judy July 23, 2020
Decent blueberries are seasonally available at least. Using the best of the season that is left, I am going to do this--my favorite fruit. I might do it as a galette. But the principle is the same.
 
Ute September 12, 2019
A Definite to go to pie!!!

Used my own pastry as well. It was pastry dough with lemon rind in it.
Worked great for this pie!

Marvelous pie! I reduced the sugar - but I tend to do that with all baking recipes.
Will bake it again and will try it with cherries as well.
 
Elizabeth August 9, 2019
I used my own pastry but otherwise followed the directions exactly using wild blueberries. Seriously THE BEST blueberry pie ever!! Everyone raved about it.
 
Biscuitannie August 25, 2018
Made the filling as written, but substituted tapioca starch for the cornstarch, according to the substitution directions on the Bob’s Red Mill package. The flavor was amazing, but the texture was almost rubbery! Any thoughts as to what happened here?
 
Deena B. August 25, 2018
It must be the tapioca. I use tapioca in my rhubarb pie, with no problem, but cornstarch in this recipe. Always turns out great.
 
Smaug December 1, 2019
My Bob's package doesn't list substitutions, but typically you would use half as much tapioca as cornstarch.
 
cheryllk August 20, 2018
This is a wonderful recipe (I use my own vinegar pie crust) for blueberry pie filling, made immeasurably better by replacing the water used to cook the berries with pomegranate juice. Keep everything else the same. Oh, my.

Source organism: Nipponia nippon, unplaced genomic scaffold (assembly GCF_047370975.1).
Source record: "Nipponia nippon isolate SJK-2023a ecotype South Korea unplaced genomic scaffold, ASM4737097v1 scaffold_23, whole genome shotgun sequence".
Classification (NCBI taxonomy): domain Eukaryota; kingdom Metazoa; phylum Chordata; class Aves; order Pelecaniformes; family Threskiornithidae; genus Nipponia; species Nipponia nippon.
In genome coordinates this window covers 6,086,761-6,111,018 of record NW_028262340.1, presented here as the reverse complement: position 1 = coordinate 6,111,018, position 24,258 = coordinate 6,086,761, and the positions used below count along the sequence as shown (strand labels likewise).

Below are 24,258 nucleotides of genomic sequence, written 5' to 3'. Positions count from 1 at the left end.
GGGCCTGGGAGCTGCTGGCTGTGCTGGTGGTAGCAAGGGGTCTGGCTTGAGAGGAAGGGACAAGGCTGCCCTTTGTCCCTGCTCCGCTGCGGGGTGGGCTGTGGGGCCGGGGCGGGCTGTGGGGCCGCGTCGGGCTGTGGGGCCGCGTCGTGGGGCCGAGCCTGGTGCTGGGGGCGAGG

claudia July 27, 2018
I have made this recipe several times and it's my most favourite blueberry pie. Just delicious and you taste the real flavour of the berries.
 
Tami July 20, 2018
Best blueberry pie I've ever had! You gotta try this one, a definite keeper!
 
Ashley May 9, 2018
I've made this recipe twice - once with the original crust, and most recently with Alanna Taylor-Tobin's vanilla almond tart crust. Both times, it was utterly delicious and received rave reviews! It's so simple and the flavor of the blueberries is showcased so well. Definitely a recipe I'll be making again and again.
 
bottomupfood May 8, 2017
I'm afraid my blueberry filling did not set at all. Perhaps because I used frozen blueberries? I did thoroughly thaw them first. The crust was perfect, though...
 
Smaug December 3, 2019
I used frozen blueberries without a problem, but it does take some care- both through bursting and condensation, the thawed berries can add free moisture that this recipe won't accommodate; you would have to drain the berries thoroughly and either discard the liquid (horror of horrors) or cook it with the starch; possibly add a little starch or use less water if it's a significant amount of liquid.
 
heybigbuddy August 17, 2016
I had some issues with the crust in this recipe: I followed the instructions to the letter, but the texture of the crust was grainy and gritty - people asked if it was made with whole wheat flour or corn meal. I suspect it's because I used pastry flour (which no one I know, including bakers, had ever heard of before). Does anyone know why I got this result?
 
Paula May 31, 2021
A baker who's never heard of pastry flour?! That sound very strange. I wonder if you overmixed the dough, giving you too homogeneous of a mixture. (There's a name for this but it escapes me at the moment--- it's often used for wet pies like pumpkin because it resists getting soggy.)
 
FromAway July 31, 2016